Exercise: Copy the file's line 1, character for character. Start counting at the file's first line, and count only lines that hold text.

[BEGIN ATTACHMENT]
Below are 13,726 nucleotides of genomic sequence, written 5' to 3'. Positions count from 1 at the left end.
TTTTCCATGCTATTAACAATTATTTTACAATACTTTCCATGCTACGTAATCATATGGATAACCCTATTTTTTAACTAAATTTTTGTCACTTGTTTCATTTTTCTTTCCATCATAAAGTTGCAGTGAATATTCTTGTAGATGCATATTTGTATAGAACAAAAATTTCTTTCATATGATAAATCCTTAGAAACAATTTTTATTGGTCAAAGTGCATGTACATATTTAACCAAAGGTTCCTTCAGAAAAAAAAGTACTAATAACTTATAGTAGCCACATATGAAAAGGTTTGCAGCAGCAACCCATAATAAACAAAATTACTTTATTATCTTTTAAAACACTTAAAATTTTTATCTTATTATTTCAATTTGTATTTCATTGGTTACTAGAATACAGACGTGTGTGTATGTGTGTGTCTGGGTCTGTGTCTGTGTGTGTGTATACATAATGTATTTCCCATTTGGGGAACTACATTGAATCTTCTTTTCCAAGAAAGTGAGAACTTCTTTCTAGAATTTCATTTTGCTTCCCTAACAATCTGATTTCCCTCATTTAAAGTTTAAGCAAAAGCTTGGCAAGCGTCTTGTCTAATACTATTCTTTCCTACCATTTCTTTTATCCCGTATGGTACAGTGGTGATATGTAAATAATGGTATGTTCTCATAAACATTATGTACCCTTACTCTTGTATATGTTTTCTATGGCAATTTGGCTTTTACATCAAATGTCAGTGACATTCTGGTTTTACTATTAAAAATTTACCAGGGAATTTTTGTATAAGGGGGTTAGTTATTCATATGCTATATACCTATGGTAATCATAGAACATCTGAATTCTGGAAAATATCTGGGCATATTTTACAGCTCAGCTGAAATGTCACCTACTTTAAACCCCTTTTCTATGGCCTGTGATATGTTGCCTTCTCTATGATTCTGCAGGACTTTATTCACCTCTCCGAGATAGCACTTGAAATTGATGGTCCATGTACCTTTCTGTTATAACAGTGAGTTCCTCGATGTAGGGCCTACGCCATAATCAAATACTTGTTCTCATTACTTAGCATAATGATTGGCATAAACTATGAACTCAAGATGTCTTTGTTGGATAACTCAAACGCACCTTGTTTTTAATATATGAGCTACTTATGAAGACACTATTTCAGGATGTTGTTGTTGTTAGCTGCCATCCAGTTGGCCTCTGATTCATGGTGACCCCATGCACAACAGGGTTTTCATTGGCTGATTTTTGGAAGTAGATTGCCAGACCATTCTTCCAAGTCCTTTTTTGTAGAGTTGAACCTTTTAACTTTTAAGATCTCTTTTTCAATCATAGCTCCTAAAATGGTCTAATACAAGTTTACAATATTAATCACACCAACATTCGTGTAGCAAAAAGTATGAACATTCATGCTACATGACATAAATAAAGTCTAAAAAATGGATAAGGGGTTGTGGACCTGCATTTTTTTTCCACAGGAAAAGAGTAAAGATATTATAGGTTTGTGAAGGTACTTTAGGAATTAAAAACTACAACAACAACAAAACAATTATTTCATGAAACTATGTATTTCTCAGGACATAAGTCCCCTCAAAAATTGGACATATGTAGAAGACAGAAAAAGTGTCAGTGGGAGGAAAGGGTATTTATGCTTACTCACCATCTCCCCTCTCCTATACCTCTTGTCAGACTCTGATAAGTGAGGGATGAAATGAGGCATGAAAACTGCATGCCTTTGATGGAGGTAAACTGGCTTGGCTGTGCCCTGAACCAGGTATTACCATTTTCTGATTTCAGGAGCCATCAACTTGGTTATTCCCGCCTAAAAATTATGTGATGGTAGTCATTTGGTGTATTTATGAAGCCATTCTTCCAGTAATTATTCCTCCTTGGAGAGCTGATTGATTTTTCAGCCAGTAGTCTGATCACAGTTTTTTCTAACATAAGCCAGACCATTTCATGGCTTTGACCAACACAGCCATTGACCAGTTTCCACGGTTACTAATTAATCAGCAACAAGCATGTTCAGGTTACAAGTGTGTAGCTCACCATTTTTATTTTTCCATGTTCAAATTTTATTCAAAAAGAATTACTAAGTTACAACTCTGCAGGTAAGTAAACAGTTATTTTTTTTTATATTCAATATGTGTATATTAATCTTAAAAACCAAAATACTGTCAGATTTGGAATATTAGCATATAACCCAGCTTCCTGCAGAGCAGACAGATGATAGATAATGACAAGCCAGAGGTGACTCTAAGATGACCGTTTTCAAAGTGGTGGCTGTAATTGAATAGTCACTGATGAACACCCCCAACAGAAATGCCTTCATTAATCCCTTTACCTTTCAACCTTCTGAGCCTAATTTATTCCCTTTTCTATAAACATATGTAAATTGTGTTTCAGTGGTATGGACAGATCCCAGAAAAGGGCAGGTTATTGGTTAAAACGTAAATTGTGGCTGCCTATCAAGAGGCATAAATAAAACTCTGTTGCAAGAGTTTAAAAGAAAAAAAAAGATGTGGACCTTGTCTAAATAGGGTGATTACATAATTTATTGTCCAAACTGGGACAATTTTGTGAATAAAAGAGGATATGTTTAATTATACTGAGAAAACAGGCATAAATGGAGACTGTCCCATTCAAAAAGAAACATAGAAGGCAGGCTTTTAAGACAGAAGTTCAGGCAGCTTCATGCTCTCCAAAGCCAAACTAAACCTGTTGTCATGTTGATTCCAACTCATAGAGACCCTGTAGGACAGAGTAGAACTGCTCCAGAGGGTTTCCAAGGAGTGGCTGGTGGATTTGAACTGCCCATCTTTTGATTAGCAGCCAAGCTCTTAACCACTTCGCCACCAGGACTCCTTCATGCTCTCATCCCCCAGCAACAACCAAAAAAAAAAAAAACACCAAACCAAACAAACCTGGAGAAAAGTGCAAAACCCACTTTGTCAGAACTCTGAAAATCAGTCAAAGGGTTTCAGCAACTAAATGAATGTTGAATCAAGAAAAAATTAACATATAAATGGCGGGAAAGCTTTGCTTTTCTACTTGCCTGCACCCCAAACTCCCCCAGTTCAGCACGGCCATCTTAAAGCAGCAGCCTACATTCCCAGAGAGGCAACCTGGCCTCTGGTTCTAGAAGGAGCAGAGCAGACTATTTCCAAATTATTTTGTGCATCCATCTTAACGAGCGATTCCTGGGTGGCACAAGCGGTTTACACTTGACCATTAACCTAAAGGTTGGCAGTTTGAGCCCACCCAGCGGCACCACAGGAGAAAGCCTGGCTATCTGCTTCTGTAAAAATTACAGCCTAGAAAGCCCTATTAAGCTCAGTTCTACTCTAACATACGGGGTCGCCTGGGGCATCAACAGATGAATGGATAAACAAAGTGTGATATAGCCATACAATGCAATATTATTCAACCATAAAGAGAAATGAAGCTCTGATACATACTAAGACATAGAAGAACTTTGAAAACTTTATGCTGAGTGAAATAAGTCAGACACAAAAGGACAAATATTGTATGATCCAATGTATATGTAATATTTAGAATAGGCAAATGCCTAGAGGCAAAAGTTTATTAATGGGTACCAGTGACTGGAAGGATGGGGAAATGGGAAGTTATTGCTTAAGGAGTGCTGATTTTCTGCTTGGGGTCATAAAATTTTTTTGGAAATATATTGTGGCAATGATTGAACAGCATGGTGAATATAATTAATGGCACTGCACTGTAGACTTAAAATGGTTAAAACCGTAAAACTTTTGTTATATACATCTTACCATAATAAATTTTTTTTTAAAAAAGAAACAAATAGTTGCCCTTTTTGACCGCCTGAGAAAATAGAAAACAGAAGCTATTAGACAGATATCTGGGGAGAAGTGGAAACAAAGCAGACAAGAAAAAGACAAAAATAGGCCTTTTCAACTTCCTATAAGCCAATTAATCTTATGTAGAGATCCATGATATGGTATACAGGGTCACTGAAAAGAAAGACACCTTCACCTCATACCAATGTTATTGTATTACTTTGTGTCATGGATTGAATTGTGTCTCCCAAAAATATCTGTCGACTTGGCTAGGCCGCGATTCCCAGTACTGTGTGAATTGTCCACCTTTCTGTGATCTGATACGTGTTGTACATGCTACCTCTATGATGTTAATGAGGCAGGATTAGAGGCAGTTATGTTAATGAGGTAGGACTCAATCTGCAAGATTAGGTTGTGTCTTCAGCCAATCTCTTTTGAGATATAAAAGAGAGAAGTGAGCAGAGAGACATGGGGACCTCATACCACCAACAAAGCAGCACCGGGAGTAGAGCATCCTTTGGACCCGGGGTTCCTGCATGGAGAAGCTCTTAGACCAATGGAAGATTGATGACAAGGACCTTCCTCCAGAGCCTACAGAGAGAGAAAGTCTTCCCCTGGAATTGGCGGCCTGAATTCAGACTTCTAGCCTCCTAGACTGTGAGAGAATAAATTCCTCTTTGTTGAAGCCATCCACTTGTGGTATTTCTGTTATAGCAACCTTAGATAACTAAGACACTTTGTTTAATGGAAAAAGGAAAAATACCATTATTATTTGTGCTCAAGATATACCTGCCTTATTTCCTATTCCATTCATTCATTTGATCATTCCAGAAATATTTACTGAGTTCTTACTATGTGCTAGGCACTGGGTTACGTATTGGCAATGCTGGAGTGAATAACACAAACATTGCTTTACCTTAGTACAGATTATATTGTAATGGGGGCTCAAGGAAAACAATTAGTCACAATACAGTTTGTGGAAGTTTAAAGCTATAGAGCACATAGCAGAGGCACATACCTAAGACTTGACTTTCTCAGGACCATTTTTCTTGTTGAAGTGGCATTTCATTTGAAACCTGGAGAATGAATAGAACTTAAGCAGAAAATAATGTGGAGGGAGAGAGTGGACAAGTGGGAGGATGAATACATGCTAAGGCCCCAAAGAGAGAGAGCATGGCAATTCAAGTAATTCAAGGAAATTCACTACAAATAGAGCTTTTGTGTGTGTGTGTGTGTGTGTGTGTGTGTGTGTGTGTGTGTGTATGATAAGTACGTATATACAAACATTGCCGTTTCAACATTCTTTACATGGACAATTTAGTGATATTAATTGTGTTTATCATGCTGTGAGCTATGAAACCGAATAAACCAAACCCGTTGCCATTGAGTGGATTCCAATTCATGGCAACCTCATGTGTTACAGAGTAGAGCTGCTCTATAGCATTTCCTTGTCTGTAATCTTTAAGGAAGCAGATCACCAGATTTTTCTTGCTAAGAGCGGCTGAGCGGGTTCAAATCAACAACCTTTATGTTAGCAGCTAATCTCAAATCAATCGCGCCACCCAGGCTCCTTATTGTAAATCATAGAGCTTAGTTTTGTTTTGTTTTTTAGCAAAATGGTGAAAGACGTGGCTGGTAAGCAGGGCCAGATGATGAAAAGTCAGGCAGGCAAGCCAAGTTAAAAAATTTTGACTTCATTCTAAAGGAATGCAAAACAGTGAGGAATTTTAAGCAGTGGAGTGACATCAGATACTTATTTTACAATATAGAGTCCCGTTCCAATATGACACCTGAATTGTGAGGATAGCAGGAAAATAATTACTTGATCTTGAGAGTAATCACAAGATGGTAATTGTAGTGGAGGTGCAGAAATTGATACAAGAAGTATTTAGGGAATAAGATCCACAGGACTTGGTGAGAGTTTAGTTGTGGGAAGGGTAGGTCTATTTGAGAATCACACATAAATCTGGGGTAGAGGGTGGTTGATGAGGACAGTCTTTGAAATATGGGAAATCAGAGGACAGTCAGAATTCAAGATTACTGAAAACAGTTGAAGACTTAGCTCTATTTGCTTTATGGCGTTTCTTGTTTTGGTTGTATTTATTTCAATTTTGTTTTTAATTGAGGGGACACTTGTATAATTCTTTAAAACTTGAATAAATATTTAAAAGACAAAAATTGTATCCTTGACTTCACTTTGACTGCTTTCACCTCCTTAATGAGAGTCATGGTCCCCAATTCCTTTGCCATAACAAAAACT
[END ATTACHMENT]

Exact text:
Below are 13,726 nucleotides of genomic sequence, written 5' to 3'. Positions count from 1 at the left end.